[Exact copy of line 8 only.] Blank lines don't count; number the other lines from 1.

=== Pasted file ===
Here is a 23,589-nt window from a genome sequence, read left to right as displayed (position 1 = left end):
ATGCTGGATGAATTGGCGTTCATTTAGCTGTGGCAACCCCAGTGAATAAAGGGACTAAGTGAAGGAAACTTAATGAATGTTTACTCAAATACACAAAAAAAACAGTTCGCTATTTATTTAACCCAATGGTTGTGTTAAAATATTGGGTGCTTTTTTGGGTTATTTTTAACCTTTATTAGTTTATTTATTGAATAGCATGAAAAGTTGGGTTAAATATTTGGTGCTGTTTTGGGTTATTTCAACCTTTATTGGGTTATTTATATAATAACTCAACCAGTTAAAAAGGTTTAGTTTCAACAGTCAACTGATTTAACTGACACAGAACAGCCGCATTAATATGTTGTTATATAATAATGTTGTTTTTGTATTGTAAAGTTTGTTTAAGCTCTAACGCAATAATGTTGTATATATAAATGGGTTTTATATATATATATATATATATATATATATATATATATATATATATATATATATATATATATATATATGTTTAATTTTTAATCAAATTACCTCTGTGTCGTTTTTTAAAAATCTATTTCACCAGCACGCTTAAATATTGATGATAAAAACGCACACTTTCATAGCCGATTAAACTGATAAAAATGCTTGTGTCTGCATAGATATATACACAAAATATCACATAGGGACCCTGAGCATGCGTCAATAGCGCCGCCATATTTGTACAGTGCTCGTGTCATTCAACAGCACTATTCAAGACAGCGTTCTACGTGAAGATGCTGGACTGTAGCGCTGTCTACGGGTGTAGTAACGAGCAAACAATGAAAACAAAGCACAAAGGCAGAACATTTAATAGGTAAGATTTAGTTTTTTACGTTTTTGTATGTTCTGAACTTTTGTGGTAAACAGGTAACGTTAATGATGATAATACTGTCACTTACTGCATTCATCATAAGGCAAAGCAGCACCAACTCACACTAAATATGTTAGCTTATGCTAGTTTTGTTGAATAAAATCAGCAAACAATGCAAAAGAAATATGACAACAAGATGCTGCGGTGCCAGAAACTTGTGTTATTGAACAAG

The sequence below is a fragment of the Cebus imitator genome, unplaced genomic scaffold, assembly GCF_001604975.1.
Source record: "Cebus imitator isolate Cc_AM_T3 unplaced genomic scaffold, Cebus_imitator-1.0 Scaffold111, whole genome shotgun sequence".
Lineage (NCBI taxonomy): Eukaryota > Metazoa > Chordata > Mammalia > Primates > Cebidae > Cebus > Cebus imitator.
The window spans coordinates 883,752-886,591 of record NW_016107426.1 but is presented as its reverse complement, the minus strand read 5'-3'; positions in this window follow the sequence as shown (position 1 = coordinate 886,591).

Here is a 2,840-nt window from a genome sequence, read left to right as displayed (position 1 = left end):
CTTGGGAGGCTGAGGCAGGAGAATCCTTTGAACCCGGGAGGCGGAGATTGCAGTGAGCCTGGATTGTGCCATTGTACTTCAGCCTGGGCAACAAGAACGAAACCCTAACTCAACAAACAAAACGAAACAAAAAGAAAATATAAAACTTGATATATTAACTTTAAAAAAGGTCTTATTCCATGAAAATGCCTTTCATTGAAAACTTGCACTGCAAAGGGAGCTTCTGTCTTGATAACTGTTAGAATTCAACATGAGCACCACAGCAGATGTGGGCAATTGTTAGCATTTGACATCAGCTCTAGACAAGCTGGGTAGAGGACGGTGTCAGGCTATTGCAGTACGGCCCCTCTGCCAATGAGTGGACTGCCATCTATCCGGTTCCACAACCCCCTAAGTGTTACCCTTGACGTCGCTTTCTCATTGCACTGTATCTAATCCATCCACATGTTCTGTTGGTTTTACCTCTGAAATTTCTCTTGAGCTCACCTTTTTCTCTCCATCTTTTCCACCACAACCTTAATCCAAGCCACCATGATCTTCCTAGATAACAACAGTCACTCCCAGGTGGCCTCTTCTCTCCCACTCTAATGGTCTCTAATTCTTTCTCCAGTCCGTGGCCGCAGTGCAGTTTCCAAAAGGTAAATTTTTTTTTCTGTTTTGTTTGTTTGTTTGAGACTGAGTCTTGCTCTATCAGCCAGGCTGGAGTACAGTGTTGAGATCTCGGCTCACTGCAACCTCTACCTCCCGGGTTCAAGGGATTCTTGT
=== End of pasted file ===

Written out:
CTTGGGAGGCTGAGGCAGGAGAATCCTTTGAACCCGGGAGGCGGAGATTGCAGTGAGCCTGGATTGTGCCATTGTACTTCAGCCTGGGCAACAAGAACGAAACCCTAACTCAACAAACAAAACGAAACAAAAAGAAAATATAAAACTTGATATATTAACTTTAAAAAAGGTCTTATTCCATGAAAATGCCTTTCATTGAAAACTTGCACTGCAAAGGGAGCTTCTGTCTTGATAACTGTTAGAATTCAACATGAGCACCACAGCAGATGTGGGCAATTGTTAGCATTTGACATCAGCTCTAGACAAGCTGGGTAGAGGACGGTGTCAGGCTATTGCAGTACGGCCCCTCTGCCAATGAGTGGACTGCCATCTATCCGGTTCCACAACCCCCTAAGTGTTACCCTTGACGTCGCTTTCTCATTGCACTGTATCTAATCCATCCACATGTTCTGTTGGTTTTACCTCTGAAATTTCTCTTGAGCTCACCTTTTTCTCTCCATCTTTTCCACCACAACCTTAATCCAAGCCACCATGATCTTCCTAGATAACAACAGTCACTCCCAGGTGGCCTCTTCTCTCCCACTCTAATGGTCTCTAATTCTTTCTCCAGTCCGTGGCCGCAGTGCAGTTTCCAAAAGGTAAATTTTTTTTTCTGTTTTGTTTGTTTGTTTGAGACTGAGTCTTGCTCTATCAGCCAGGCTGGAGTACAGTGTTGAGATCTCGGCTCACTGCAACCTCTACCTCCCGGGTTCAAGGGATTCTTGT